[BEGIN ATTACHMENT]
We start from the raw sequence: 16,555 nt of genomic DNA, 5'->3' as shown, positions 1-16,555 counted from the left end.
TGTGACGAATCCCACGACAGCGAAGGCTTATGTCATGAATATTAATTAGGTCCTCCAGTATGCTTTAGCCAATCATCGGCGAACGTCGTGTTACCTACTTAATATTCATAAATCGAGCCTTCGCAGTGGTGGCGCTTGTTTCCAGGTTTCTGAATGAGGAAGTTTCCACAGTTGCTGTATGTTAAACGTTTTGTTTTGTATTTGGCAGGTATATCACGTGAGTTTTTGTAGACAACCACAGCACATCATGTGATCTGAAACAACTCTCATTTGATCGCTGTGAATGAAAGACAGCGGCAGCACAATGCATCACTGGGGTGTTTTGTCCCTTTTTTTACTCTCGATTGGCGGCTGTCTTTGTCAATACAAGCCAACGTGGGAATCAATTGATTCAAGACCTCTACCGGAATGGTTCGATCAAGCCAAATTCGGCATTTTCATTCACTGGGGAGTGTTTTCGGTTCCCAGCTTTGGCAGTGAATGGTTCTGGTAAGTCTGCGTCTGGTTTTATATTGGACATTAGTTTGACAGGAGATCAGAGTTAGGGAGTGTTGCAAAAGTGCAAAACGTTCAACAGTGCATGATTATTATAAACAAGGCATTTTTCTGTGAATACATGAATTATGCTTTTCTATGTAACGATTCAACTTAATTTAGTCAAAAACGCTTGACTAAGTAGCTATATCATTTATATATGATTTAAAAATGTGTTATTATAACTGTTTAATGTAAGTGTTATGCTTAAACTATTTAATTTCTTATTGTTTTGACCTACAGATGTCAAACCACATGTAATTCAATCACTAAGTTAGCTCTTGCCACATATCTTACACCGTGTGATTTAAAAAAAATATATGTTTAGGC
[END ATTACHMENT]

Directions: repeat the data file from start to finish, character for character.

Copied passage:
We start from the raw sequence: 16,555 nt of genomic DNA, 5'->3' as shown, positions 1-16,555 counted from the left end.
TGTGACGAATCCCACGACAGCGAAGGCTTATGTCATGAATATTAATTAGGTCCTCCAGTATGCTTTAGCCAATCATCGGCGAACGTCGTGTTACCTACTTAATATTCATAAATCGAGCCTTCGCAGTGGTGGCGCTTGTTTCCAGGTTTCTGAATGAGGAAGTTTCCACAGTTGCTGTATGTTAAACGTTTTGTTTTGTATTTGGCAGGTATATCACGTGAGTTTTTGTAGACAACCACAGCACATCATGTGATCTGAAACAACTCTCATTTGATCGCTGTGAATGAAAGACAGCGGCAGCACAATGCATCACTGGGGTGTTTTGTCCCTTTTTTTACTCTCGATTGGCGGCTGTCTTTGTCAATACAAGCCAACGTGGGAATCAATTGATTCAAGACCTCTACCGGAATGGTTCGATCAAGCCAAATTCGGCATTTTCATTCACTGGGGAGTGTTTTCGGTTCCCAGCTTTGGCAGTGAATGGTTCTGGTAAGTCTGCGTCTGGTTTTATATTGGACATTAGTTTGACAGGAGATCAGAGTTAGGGAGTGTTGCAAAAGTGCAAAACGTTCAACAGTGCATGATTATTATAAACAAGGCATTTTTCTGTGAATACATGAATTATGCTTTTCTATGTAACGATTCAACTTAATTTAGTCAAAAACGCTTGACTAAGTAGCTATATCATTTATATATGATTTAAAAATGTGTTATTATAACTGTTTAATGTAAGTGTTATGCTTAAACTATTTAATTTCTTATTGTTTTGACCTACAGATGTCAAACCACATGTAATTCAATCACTAAGTTAGCTCTTGCCACATATCTTACACCGTGTGATTTAAAAAAAATATATGTTTAGGC